3. In your interview

When you come early for the interview, dress neatly and ask relevant questions, you successfully portray your physical organisational skills to the employer. Also, your interview is a great place to demonstrate your ability to communicate and showcase your skill set. So, always try to use the STAR technique to answer interview questions.

Use the following example as an inspiration when answering interview questions:

“In my previous job, I scheduled various events and client meetings because the company was expanding and my manager wanted to increase the number of events and meetings. Using various online tools and Microsoft Excel, I created a system where booking, scheduling and conducting meetings were easy. This impressed my manager and he suggested my name for quarterly promotions, and I received a promotion bonus.”

Related: How to Use the STAR Interview Response Technique

How to improve your organisational skills

Here are four steps to improve your skills:

1. Make a to-do list

You can follow a systematic approach at the workplace by creating a to-do list of the tasks that require completion and the tasks you are currently working on. You can create a list using a digital app. However, remember to update it every time you complete a task. You can even assign deadlines for every task you have to complete. This helps you stay on track and allows you to complete your projects based on priority.

2. Stick to your schedule

Another way to remain systematic is by creating and sticking to a schedule. You can use a digital or physical calendar to plan your daily, weekly and monthly schedules. If there are many time-consuming tasks on your list, you can break up your schedule into hour-long increments. For example:

9.00 a.m.: Reply to emails and attend the daily meeting

10.00 a.m.: Meeting with stakeholders

11.30 a.m.: Create 10 years corporate strategy

In your schedule, allot time for coffee breaks or a short walk to refresh your brain. You can leave a few open time slots in your schedule to fit any unexpected assignment that you may have to complete.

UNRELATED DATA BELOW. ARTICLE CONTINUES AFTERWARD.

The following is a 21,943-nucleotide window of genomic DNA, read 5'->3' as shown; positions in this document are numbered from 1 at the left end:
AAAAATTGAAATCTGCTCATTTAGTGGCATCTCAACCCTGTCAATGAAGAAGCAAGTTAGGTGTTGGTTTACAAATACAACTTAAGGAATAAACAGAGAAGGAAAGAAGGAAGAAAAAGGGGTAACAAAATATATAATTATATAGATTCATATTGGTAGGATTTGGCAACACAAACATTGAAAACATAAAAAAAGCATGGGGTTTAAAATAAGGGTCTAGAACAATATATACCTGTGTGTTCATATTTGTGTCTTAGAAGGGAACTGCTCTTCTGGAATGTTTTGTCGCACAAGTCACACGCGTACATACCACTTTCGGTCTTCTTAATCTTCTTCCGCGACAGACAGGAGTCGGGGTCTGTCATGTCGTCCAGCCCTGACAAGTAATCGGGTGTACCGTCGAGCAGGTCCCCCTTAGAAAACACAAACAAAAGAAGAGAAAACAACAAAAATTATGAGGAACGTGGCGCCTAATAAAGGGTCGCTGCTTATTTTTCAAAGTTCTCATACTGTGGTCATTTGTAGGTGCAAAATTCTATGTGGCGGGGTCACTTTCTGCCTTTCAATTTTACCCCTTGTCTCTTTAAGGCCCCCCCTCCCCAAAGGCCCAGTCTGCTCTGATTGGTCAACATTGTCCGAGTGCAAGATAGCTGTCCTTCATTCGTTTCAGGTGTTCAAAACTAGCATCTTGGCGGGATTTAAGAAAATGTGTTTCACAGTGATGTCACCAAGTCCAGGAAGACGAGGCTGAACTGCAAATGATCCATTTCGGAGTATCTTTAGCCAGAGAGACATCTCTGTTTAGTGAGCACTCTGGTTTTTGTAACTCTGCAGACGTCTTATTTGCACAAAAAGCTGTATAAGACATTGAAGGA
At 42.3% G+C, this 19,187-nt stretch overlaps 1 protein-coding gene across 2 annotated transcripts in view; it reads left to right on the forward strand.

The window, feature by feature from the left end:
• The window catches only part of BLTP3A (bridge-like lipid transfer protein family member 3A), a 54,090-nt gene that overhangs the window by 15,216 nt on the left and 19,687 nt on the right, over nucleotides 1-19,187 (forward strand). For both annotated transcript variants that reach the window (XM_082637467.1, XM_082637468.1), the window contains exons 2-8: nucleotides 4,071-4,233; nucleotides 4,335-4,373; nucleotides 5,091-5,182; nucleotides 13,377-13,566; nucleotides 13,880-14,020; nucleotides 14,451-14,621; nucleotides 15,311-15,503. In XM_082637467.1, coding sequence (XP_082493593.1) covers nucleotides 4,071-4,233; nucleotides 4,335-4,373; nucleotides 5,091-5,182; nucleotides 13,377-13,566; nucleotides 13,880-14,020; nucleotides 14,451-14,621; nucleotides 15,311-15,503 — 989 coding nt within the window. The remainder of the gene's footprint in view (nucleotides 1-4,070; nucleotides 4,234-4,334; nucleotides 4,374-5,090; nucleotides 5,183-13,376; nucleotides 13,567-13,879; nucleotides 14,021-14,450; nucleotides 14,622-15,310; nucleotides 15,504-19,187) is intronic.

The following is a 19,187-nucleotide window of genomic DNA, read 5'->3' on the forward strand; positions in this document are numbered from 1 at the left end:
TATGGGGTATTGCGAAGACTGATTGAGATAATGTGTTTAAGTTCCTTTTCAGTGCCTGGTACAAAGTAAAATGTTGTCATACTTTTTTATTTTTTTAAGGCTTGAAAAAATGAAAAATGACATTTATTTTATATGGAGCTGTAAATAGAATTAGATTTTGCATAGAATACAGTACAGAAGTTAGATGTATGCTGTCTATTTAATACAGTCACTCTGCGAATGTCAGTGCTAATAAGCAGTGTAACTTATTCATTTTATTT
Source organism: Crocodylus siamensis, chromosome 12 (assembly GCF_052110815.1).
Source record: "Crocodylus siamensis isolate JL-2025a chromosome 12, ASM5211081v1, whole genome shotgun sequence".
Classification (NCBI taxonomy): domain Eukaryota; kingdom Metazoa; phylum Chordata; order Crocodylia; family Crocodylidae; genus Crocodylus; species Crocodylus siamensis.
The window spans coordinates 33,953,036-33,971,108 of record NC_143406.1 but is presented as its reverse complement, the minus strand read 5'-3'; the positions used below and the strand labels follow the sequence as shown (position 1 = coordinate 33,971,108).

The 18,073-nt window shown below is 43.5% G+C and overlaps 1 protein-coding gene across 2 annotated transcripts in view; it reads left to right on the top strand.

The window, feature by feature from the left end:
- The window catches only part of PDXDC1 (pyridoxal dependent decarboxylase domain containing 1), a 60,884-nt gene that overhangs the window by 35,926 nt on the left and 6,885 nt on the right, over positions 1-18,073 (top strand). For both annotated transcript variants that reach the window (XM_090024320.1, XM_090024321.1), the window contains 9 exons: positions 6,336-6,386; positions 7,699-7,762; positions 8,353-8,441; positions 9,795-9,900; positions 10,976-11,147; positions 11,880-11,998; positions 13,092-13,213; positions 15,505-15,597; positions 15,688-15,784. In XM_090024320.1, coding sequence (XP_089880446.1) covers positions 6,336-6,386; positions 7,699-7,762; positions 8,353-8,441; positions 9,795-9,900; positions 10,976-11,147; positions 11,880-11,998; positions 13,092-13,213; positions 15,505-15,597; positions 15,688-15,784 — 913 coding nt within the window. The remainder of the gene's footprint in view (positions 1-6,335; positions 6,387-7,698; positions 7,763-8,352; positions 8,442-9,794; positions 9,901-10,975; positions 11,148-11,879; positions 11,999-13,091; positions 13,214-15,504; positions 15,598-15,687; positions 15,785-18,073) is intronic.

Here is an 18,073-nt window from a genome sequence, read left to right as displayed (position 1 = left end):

3. Communicate with team members

To sharpen your skills, regularly communicate with your team members. With communication, you can share information with the team in an effective and timely manner. Strong communication skills remove the scope of miscommunication and ensure everything follows a logical order. Also, to increase coordination in the workplace, you should improve your verbal and nonverbal communication.

Related: The Ultimate Guide To Nonverbal Communication Skills

4. Reward yourself

The ability to plan your activities efficiently requires a lot of motivation. Therefore, build a reward system and treat yourself with something you love on completing a task as per the schedule. Rewarding yourself motivates you to perform and complete each project without missing deadlines. This creates a positive work environment and encourages you to follow an orderly procedure for everything you do.

Related

View More 

How To Feature Language Proficiency Levels on Your Resume

Discover the five common language proficiency levels, including how to include them on your resume to maximise your employment and career opportunities.

How To Make a Video Resume (With Tips and Example)

Learn about video resumes and the steps you can take to make one, then examine tips for recording a professional video and review an example video script.